Andy Goldsworthy, 2015-2016 (Scotland)
Stone and organic materials
“At first, I found this piece to be off-putting. It made me uncomfortable. But I think Andy likes things that make you uncomfortable. I told him I was going to put candles inside and he screamed, ‘NO YOU ARE NOT!’ He has very definite ideas on lighting his work. He advised that when I visit, I should let the dog go in first. He cautioned, ‘Because you don’t know what animals may be in there—deer, raccoon, skunks, squirrels.’ Now when I approach, I start yelling and I bring a flashlight… and the dog. I’ve come to love the off-puttedness of it.”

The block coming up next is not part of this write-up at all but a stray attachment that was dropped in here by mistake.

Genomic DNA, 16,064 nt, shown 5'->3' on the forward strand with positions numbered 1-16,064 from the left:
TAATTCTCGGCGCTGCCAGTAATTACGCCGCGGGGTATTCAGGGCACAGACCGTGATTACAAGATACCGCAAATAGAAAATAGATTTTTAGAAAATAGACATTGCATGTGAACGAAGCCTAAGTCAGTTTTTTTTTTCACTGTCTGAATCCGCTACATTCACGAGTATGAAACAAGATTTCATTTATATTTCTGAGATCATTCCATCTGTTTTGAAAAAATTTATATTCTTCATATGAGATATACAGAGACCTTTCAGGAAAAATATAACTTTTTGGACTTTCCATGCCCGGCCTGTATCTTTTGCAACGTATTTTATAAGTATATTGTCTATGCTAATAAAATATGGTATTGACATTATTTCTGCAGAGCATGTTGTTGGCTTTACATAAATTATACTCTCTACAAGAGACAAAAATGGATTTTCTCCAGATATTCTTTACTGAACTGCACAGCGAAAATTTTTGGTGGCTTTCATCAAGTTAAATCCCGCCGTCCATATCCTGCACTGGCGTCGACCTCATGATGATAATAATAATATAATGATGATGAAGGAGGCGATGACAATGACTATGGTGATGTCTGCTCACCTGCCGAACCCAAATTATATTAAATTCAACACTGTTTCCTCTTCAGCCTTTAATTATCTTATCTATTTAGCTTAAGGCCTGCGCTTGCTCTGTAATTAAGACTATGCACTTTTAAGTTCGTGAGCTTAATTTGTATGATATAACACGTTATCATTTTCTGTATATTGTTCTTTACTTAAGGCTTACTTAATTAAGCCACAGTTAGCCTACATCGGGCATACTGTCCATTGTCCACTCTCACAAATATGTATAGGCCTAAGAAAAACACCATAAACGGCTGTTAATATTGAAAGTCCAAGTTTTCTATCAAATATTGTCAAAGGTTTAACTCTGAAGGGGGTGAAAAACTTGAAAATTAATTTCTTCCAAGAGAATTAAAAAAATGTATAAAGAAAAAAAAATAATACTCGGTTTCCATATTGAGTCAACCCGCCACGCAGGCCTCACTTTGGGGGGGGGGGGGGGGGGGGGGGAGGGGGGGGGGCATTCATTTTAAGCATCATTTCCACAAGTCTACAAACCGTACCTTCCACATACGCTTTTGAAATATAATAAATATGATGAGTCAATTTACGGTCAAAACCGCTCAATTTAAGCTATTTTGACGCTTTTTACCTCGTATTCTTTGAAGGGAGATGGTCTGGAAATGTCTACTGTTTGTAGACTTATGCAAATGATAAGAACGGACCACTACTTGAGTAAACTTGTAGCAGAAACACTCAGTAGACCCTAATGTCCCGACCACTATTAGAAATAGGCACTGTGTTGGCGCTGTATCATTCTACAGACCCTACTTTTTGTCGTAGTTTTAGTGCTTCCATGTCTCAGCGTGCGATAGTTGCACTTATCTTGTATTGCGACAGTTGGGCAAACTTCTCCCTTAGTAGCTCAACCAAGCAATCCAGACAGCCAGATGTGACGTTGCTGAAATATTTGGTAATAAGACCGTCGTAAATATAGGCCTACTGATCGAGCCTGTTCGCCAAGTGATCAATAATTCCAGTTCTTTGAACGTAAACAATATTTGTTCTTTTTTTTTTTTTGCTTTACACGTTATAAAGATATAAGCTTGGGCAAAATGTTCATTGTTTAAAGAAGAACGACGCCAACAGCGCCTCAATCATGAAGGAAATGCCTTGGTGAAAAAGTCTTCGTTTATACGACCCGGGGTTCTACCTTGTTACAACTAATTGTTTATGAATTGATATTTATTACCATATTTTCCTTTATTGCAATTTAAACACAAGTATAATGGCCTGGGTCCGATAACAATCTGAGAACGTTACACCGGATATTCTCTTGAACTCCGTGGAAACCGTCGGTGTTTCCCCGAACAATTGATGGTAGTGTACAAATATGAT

At one time, the woodland in which Boulder House is now situated was cleared to make way for pasture. The task of clearance was never completed, leaving what must have looked like a battlefield, with mounds of earth where trees had been uprooted. Over time, self-seeded, black-and-white birch trees recolonized the area. The glacially deposited boulder at the center of the project was found partly buried. Once excavated, the boulder turned out to be larger than anticipated, and as a result the scale of the project grew. The boulder itself was not moved at any point during excavation or construction of the dome.